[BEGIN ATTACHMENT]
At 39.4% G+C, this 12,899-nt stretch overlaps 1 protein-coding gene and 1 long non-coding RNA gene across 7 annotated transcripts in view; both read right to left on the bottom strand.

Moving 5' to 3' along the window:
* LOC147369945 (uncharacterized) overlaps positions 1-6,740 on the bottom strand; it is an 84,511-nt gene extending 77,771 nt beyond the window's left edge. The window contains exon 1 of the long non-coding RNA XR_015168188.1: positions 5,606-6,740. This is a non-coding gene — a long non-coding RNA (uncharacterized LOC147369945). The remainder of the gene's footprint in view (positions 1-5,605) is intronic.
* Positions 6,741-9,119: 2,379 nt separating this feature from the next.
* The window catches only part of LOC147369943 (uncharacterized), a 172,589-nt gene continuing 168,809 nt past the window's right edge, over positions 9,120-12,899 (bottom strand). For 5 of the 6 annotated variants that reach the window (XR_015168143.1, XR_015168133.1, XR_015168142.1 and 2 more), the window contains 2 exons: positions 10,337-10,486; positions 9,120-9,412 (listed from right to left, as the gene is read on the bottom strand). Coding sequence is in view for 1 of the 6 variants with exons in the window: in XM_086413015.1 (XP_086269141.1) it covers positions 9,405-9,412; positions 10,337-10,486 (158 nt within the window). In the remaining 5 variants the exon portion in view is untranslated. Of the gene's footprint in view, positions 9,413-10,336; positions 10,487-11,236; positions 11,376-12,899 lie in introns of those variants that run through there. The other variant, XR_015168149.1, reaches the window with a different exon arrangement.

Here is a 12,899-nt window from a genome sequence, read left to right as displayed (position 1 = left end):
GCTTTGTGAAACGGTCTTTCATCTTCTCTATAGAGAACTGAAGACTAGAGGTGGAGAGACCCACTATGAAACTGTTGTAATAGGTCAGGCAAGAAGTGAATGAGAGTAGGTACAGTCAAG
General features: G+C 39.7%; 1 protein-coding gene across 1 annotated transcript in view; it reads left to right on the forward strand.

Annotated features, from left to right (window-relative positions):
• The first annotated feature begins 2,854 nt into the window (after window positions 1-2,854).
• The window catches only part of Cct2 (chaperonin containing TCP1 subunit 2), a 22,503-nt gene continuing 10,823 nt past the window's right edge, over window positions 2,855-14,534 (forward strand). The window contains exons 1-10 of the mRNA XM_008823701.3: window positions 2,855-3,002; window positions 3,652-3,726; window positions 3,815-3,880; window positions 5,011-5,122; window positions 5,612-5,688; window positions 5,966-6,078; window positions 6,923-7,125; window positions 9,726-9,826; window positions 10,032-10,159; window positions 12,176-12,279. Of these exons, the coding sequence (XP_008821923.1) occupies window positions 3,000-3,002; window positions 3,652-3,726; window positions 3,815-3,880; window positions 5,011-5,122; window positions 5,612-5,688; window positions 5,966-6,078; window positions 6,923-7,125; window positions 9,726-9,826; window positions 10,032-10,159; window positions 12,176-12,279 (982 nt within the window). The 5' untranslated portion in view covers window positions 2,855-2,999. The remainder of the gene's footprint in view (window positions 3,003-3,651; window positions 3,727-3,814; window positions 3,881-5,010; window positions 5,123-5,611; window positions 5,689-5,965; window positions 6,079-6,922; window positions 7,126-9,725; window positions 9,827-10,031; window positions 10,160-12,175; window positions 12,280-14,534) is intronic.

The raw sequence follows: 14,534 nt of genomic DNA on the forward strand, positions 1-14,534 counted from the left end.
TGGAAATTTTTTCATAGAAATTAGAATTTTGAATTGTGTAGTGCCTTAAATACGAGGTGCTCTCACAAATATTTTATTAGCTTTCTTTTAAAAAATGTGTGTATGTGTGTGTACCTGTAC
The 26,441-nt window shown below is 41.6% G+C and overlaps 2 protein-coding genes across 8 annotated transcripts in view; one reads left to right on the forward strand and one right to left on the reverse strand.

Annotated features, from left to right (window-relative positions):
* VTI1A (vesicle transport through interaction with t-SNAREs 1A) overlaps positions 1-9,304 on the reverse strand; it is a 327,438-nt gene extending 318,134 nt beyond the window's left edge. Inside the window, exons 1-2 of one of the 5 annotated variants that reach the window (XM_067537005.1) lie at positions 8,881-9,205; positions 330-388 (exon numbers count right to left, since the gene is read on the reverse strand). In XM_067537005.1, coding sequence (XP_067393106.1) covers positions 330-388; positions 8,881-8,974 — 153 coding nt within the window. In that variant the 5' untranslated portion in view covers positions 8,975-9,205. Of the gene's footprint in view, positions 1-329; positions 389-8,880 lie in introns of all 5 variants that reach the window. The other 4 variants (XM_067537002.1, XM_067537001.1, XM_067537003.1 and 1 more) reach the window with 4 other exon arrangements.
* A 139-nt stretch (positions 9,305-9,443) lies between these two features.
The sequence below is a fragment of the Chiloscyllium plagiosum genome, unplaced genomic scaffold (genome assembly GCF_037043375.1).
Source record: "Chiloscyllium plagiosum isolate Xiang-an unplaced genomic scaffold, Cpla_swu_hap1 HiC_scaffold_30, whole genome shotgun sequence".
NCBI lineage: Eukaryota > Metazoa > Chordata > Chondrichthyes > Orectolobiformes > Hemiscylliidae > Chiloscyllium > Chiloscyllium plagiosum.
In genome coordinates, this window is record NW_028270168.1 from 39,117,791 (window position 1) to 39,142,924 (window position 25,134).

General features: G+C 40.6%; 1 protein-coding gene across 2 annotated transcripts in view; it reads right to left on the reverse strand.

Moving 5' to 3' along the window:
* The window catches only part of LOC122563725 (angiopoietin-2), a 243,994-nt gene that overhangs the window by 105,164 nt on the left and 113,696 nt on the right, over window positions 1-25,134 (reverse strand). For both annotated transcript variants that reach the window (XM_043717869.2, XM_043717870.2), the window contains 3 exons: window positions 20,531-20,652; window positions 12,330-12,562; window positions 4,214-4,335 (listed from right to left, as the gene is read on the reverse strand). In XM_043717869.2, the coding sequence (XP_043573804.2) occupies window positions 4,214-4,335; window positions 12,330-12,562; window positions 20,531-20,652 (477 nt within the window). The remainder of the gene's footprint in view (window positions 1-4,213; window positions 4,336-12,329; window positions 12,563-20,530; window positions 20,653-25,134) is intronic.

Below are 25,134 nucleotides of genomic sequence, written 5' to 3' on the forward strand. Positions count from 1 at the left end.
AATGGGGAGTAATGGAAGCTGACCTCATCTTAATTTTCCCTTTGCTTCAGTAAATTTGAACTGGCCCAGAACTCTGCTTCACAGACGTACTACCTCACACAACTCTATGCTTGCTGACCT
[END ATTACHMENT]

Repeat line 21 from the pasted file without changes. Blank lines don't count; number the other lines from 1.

In genome coordinates, this window is record NW_028270168.1 from 39,117,791 (window position 1) to 39,142,924 (window position 25,134).